Birkat Hamazon 6

  • 50 minutes.
  • Grades: 7-8
  • Lesson Plan

by: Daniel Rose

In this lesson, students will learn about the Temple and the role that Birkat Hamazon plays in mourning and coping with its loss.

Introduction

In this lesson, students will learn about the Temple and the role that Birkat Hamazon plays in mourning and coping with its loss. Students will focus on the third paragraph of Birkat Hamazon, and place Birkat Hamazon into a post –Temple context. Birkat Hamazon will also be approached as one substitute for Temple worship.

Lesson objectives

Content: Students will be able to…

1. Read the first three paragraphs of Birkat Hamazon with understanding.

2. Describe the role that Jerusalem and the Temple played in the lives of the Jewish people.

3. Identify these as main themes in Birkat Hamazon, as seen in the third paragraph.

4. Relate the circumstances in which the Temple was destroyed.

5. Describe how Jews now serve God with prayer, since they cannot bring sacrifices to the Temple.

6. Read Psalms 137 and 126 with understanding.

7. Relate the content of these Psalms.

8. Compare and contrast the Psalms.

9. Explain why Psalm 137 is the daily introduction to Birkat Hamazon and why Psalm 126 is said on Shabbat.

10. Explain how saying these Psalms is a form of mourning for the Temple.

Skills

Students will be able to…

1. Compare and contrast Psalm 137 and 126

 

Values

Students will be able to…
1. Appreciate the centrality of the Temple to the Jewish people.
2. Understand how the loss of the Temple as devastating to the Jewish people.
3. Appreciate how saying these Psalms is a form of mourning for the Temple.

Resources & Equipment needed

Large map of world, Copies of Birkat Hamazon with Shir HaMa’alot (Psalm 126)and Al Naharot Bavel (Psalm 137).

Procedure

1. Ask the class: in which direction do we pray? With a large map of the world, work out which direction Jews in various different countries pray towards (e.g. Alaska, Argentina, Far East, Israel itself, people in Jerusalem, and then people who are standing at the Kotel – i.e. towards the Temple mount). Discuss the reason for this. Look inside the text of Birkat HaMazon and read the first three paragraphs. Make sure students see the focus on Jerusalem and the Temple. Note: 1st paragraph = universal, 2nd = Land of Israel, 3rd = Jerusalem and Temple.

2. Analyze the 3rd paragraph. Ask students why Jerusalem and the Temple is important theme to have in Birkat Hamazon. Mention that land is central to Birkat Hamazon because it is the source of food. Review the main concept of the last lesson (i.e. Judaism maintains that in every action/object there is a potential for holiness and therefore, Jewish life is structured around the attempt to realize this potential in every deed) and explain how food was used in serving God as in Temple times (i.e. sacrifices).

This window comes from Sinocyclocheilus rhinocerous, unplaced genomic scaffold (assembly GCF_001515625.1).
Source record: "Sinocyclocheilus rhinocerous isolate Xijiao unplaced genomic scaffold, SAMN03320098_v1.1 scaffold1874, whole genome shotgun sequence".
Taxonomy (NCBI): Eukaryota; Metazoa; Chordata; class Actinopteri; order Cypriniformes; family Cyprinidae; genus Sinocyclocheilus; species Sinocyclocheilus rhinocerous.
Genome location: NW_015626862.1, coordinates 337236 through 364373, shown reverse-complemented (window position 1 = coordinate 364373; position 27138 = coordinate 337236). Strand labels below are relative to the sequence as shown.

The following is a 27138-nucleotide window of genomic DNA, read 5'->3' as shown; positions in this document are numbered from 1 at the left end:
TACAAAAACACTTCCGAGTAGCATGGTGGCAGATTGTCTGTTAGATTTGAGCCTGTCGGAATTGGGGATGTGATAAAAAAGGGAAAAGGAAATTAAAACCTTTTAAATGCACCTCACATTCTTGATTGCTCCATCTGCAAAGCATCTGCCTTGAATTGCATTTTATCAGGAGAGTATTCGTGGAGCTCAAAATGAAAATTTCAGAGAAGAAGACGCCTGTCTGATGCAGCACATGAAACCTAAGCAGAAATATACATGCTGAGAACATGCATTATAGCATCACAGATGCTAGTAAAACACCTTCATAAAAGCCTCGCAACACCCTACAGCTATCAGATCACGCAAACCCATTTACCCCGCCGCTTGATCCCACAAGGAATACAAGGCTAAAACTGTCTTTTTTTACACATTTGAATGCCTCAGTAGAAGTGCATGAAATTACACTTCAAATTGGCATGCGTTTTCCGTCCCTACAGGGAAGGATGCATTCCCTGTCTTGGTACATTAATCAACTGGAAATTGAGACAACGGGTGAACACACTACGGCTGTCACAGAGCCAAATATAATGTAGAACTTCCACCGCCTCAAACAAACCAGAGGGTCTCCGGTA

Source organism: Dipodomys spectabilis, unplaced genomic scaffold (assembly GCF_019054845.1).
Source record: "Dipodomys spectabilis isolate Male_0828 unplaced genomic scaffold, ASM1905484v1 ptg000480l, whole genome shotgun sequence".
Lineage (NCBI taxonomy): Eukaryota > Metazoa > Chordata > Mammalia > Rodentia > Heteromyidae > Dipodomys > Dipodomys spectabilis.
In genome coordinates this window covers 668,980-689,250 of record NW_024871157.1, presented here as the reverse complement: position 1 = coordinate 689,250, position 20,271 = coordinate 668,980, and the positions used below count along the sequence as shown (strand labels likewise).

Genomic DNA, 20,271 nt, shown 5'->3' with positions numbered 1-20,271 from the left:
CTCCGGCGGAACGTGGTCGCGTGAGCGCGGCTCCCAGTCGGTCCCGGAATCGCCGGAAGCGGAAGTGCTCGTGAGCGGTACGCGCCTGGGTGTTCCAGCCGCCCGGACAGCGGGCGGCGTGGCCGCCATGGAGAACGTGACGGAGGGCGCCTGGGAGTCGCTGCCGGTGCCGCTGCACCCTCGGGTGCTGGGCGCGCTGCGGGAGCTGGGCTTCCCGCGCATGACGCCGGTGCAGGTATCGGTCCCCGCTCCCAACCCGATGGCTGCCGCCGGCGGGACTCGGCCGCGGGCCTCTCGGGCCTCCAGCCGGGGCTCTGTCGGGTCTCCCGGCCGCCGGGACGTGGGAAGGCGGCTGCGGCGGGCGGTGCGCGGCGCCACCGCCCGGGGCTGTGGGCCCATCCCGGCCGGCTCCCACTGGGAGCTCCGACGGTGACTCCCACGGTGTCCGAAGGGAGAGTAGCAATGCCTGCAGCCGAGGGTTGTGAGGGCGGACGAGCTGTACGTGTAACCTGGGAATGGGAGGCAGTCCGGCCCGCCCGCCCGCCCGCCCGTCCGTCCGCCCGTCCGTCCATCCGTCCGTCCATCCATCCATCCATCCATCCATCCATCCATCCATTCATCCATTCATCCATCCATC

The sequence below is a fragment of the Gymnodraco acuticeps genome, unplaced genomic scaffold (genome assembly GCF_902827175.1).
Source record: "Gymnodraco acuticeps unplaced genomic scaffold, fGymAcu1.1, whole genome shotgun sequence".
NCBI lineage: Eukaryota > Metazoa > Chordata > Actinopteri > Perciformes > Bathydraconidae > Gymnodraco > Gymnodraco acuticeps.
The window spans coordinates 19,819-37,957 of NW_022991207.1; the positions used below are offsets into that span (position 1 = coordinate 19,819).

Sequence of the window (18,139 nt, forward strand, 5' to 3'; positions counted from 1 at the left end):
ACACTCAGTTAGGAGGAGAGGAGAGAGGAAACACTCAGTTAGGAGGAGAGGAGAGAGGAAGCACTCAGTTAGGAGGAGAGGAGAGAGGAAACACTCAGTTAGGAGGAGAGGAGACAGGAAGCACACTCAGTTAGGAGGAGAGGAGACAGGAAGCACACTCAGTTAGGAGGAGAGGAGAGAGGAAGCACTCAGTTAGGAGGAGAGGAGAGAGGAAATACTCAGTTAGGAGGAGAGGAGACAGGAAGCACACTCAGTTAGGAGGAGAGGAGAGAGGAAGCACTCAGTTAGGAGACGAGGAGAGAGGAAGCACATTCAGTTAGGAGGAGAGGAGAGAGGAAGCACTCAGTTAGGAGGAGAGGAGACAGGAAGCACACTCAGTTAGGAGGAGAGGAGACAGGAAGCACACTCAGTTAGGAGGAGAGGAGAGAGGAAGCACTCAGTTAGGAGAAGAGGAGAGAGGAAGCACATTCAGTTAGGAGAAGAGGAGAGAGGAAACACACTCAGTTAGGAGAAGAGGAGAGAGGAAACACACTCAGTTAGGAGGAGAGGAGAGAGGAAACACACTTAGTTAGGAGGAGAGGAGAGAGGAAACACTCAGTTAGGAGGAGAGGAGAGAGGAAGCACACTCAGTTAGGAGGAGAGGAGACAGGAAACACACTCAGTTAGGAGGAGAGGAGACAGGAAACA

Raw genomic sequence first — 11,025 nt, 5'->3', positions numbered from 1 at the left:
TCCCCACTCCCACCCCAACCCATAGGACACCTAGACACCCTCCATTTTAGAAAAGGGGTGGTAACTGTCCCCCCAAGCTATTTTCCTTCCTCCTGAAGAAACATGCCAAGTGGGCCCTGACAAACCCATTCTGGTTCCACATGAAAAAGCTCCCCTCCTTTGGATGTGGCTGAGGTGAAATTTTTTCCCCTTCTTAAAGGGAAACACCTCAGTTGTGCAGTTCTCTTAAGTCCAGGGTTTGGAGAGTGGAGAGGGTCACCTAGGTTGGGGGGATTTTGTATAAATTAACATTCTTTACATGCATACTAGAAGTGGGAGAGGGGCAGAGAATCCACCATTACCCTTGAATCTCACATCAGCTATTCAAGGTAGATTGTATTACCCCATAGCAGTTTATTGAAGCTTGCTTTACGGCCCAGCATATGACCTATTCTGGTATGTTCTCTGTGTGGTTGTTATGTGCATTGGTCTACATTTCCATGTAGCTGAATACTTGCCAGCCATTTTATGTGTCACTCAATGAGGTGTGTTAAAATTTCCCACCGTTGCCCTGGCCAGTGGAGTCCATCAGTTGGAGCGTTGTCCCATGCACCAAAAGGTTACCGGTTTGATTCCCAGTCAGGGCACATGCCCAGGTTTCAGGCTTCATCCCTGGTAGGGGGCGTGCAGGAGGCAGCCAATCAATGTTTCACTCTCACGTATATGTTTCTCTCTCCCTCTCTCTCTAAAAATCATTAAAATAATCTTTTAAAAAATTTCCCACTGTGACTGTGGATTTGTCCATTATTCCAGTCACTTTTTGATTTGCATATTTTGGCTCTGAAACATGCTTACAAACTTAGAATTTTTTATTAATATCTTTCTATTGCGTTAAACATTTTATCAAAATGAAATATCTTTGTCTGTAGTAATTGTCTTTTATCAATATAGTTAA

3. Discuss the role and purpose of the Temple. Describe the Temple’s physical appearance and what it contained. Note that the root of Korban (sacrifice) is kuf-resh-bet (to draw close) and that the root of Olah (a type of sacrifice) is ayen-lamed-hey (elevation). Thus, the Temple is a way to draw close to God.

4. Make sure the students are aware of the circumstances in which the Temple was destroyed. Ask how we communicate our thanks to God without being able to offer sacrifices in the Temple. If students do not know, explain that the synagogue with its many objects and concepts, has become a replacement for the Temple. The bimah is like the altar, the prayers are like sacrifices, etc.

5. Analyze Psalms 137 and 126. Compare and contrast them (see sample chart below). It may be worthwhile to have the students work in small groups to fill in a chart similar to the one below.

6. Conclude by asking the students why they think that the Rabbis selected Psalm 137 to introduce Birkat Hamazon during the week, and why Psalm 126 introduced Birkat Hamazon on Shabbat. Explain that remembering the Temple, with its relevance to the sanctification of food, is central to Birkat Hamazon but that mourning is forbidden on Shabbat.

7. If there is time: Ask students if there are any other rituals or laws that remind us of the destruction of the Temple. These may include the Israel/Temple/Messianic focus in the Amidah, 17th Tammuz/9th of Av/the three weeks, crushing of glass at Jewish weddings. Teachers may wish to consult or provide the Kitzur Shulchan Aruch, Siman 126 – “Commemorating the destruction of the Temple”.

8. Homework: The students should consider the following question: If you could introduce Birkat Hamazon with any theme, what would it be? The students should write a short paragraph/poem, containing the theme. Compare/Contrast Psalm 126 Psalm 137 Prayer Times – introduction to Birkat Hamazon – Shabbat, holidays, special events – introduction to Birkat Hamazon – weekdays Themes – exile and the return – centrality of Zion – other nations praise God – Israelites mourning the loss of their sovereignty (exile) – centrality of Jerusalem – other nations ridicule God’s people Mood – joy – hope – sadness, – exhaustion – hopelessness

Appendices